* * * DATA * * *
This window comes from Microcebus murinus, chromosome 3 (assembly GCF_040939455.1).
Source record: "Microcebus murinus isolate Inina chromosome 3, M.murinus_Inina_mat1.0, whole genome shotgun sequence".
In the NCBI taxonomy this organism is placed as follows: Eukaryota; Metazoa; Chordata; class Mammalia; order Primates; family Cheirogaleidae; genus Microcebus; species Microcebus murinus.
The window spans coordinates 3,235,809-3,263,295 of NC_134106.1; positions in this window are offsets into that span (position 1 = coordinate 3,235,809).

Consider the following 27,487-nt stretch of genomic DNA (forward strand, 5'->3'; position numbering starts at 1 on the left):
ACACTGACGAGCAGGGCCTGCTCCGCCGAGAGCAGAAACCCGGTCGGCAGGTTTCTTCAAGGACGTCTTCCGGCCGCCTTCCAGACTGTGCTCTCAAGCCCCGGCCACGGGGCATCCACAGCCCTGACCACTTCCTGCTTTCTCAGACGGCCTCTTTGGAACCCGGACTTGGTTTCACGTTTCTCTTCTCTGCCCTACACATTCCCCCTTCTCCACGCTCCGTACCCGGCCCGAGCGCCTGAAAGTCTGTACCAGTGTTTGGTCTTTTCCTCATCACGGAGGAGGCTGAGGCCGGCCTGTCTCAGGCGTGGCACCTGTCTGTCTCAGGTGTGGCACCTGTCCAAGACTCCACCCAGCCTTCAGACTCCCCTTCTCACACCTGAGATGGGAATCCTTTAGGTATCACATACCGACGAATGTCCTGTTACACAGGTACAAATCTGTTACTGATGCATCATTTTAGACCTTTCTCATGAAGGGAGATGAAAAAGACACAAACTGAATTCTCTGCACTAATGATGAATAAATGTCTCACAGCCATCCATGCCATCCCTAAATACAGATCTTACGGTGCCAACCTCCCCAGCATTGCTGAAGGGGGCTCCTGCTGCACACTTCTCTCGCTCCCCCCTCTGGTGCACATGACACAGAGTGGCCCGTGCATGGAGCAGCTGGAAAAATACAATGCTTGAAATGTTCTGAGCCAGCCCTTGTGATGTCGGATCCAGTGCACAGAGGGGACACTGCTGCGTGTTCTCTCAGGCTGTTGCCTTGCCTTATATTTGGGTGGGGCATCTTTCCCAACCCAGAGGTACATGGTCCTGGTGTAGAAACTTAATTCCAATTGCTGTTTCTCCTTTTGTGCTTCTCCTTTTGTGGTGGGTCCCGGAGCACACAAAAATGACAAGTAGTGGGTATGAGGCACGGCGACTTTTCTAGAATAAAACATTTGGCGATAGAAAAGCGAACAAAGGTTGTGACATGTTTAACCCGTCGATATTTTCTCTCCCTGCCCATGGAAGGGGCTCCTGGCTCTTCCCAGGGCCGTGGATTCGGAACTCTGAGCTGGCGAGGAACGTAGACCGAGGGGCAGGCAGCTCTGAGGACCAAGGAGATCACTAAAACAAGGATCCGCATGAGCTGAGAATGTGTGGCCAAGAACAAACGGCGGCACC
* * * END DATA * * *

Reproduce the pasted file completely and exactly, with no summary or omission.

This window comes from Microcebus murinus, chromosome 3 (assembly GCF_040939455.1).
Source record: "Microcebus murinus isolate Inina chromosome 3, M.murinus_Inina_mat1.0, whole genome shotgun sequence".
In the NCBI taxonomy this organism is placed as follows: Eukaryota; Metazoa; Chordata; class Mammalia; order Primates; family Cheirogaleidae; genus Microcebus; species Microcebus murinus.
The window spans coordinates 3,235,809-3,263,295 of NC_134106.1; positions in this window are offsets into that span (position 1 = coordinate 3,235,809).

Consider the following 27,487-nt stretch of genomic DNA (forward strand, 5'->3'; position numbering starts at 1 on the left):
ACACTGACGAGCAGGGCCTGCTCCGCCGAGAGCAGAAACCCGGTCGGCAGGTTTCTTCAAGGACGTCTTCCGGCCGCCTTCCAGACTGTGCTCTCAAGCCCCGGCCACGGGGCATCCACAGCCCTGACCACTTCCTGCTTTCTCAGACGGCCTCTTTGGAACCCGGACTTGGTTTCACGTTTCTCTTCTCTGCCCTACACATTCCCCCTTCTCCACGCTCCGTACCCGGCCCGAGCGCCTGAAAGTCTGTACCAGTGTTTGGTCTTTTCCTCATCACGGAGGAGGCTGAGGCCGGCCTGTCTCAGGCGTGGCACCTGTCTGTCTCAGGTGTGGCACCTGTCCAAGACTCCACCCAGCCTTCAGACTCCCCTTCTCACACCTGAGATGGGAATCCTTTAGGTATCACATACCGACGAATGTCCTGTTACACAGGTACAAATCTGTTACTGATGCATCATTTTAGACCTTTCTCATGAAGGGAGATGAAAAAGACACAAACTGAATTCTCTGCACTAATGATGAATAAATGTCTCACAGCCATCCATGCCATCCCTAAATACAGATCTTACGGTGCCAACCTCCCCAGCATTGCTGAAGGGGGCTCCTGCTGCACACTTCTCTCGCTCCCCCCTCTGGTGCACATGACACAGAGTGGCCCGTGCATGGAGCAGCTGGAAAAATACAATGCTTGAAATGTTCTGAGCCAGCCCTTGTGATGTCGGATCCAGTGCACAGAGGGGACACTGCTGCGTGTTCTCTCAGGCTGTTGCCTTGCCTTATATTTGGGTGGGGCATCTTTCCCAACCCAGAGGTACATGGTCCTGGTGTAGAAACTTAATTCCAATTGCTGTTTCTCCTTTTGTGCTTCTCCTTTTGTGGTGGGTCCCGGAGCACACAAAAATGACAAGTAGTGGGTATGAGGCACGGCGACTTTTCTAGAATAAAACATTTGGCGATAGAAAAGCGAACAAAGGTTGTGACATGTTTAACCCGTCGATATTTTCTCTCCCTGCCCATGGAAGGGGCTCCTGGCTCTTCCCAGGGCCGTGGATTCGGAACTCTGAGCTGGCGAGGAACGTAGACCGAGGGGCAGGCAGCTCTGAGGACCAAGGAGATCACTAAAACAAGGATCCGCATGAGCTGAGAATGTGTGGCCAAGAACAAACGGCGGCACC